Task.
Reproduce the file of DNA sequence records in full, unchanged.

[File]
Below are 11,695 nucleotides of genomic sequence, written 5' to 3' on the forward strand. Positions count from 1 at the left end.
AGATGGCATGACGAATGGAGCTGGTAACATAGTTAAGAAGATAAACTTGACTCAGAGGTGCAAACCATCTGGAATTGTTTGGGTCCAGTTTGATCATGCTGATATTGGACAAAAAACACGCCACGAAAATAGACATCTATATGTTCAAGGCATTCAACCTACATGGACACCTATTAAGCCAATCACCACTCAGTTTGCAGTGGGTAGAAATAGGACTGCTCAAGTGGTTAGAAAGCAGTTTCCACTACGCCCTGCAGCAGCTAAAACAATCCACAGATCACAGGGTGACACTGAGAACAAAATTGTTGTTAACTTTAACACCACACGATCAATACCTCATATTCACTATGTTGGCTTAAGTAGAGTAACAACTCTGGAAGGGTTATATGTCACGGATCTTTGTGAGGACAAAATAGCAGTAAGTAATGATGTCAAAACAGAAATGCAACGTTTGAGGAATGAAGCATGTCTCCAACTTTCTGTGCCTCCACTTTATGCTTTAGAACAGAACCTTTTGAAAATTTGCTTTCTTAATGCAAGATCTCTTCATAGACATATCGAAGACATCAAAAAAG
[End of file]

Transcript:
Below are 11,695 nucleotides of genomic sequence, written 5' to 3' on the forward strand. Positions count from 1 at the left end.
AGATGGCATGACGAATGGAGCTGGTAACATAGTTAAGAAGATAAACTTGACTCAGAGGTGCAAACCATCTGGAATTGTTTGGGTCCAGTTTGATCATGCTGATATTGGACAAAAAACACGCCACGAAAATAGACATCTATATGTTCAAGGCATTCAACCTACATGGACACCTATTAAGCCAATCACCACTCAGTTTGCAGTGGGTAGAAATAGGACTGCTCAAGTGGTTAGAAAGCAGTTTCCACTACGCCCTGCAGCAGCTAAAACAATCCACAGATCACAGGGTGACACTGAGAACAAAATTGTTGTTAACTTTAACACCACACGATCAATACCTCATATTCACTATGTTGGCTTAAGTAGAGTAACAACTCTGGAAGGGTTATATGTCACGGATCTTTGTGAGGACAAAATAGCAGTAAGTAATGATGTCAAAACAGAAATGCAACGTTTGAGGAATGAAGCATGTCTCCAACTTTCTGTGCCTCCACTTTATGCTTTAGAACAGAACCTTTTGAAAATTTGCTTTCTTAATGCAAGATCTCTTCATAGACATATCGAAGACATCAAAAAAG